The image is by Alex Castro.
BitMart promised a full reimbursement to the victims of the platform-wide $200 million hack, but some users still haven't gotten their money back, according to a report from CNBC. The thieves stole a variety of coins from the BitMart hot wallet on December 4th after using a stolen privacy key to gain access.
BitMart said it would use its own funding to cover the incident and compensate users. Several frustrated users are still waiting for their funds to be returned.
An Iranian refugee who was granted refugee status in the US says he stored $53,000 worth of SafeMoon on BitMart, $40,000 of which is from a loan, according to a report by CNBC. A Kansas investor who has $35,000 in limbo is in touch with the outlet, and he claims that he and 6,800 other investors may file a class-action lawsuit against BitMart if nothing is done to resolve the situation.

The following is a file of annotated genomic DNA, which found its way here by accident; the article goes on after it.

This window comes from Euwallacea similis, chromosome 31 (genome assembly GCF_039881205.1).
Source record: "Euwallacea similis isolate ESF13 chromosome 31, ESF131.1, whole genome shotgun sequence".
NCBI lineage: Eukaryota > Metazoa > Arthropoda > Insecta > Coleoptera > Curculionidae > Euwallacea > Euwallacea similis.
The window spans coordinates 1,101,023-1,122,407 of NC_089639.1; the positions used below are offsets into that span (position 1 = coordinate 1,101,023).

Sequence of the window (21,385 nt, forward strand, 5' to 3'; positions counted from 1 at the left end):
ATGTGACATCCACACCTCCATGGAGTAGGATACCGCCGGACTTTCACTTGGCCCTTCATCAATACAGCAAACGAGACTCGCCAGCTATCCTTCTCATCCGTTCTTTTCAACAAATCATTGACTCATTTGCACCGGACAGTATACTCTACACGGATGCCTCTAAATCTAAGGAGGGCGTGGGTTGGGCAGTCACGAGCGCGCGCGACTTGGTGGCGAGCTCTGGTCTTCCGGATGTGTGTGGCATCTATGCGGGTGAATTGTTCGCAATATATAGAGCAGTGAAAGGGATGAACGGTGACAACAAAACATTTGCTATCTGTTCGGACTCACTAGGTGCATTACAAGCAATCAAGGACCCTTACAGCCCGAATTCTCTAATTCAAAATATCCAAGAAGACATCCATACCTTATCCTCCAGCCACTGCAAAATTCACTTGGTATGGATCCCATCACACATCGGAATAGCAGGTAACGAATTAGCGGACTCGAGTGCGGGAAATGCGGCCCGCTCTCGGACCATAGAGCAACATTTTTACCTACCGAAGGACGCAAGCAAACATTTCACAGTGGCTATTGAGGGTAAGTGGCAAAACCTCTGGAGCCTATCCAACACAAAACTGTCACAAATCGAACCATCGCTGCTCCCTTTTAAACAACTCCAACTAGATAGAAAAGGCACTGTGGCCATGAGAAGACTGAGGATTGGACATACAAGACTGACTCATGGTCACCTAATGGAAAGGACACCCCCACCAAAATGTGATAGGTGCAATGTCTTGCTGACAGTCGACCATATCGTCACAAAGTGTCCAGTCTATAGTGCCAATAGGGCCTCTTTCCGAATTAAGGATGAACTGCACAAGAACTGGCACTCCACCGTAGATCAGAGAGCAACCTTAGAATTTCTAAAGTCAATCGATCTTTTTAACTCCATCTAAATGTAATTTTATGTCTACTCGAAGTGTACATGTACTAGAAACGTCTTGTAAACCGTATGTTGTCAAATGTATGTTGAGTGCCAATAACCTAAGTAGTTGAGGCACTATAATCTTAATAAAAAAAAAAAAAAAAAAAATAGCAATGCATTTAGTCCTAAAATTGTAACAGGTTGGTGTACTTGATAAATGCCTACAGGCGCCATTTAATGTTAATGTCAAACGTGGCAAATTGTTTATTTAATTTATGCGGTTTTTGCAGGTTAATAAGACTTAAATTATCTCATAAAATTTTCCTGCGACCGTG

SafeMoon was hit the hardest by the BitMart hack, according to data from a security company. SafeMoon holders are fighting back on social media, and have been flooding the site with the #WenBitMart # to demand the return of their funds. CNBC reports that some users are met with vague responses when contacting BitMart to check on the status of their lost funds, as this may be the only way users feel they can call attention to the issue.
BitMart plans on reimbursing all affected users, but it's not clear how. The exchange could buy back all of the lost token, but it may be doing so when the token is worth more. Some users are wondering if BitMart will be using insurance to pay back users. The Verge reached out to BitMart but didn't hear back.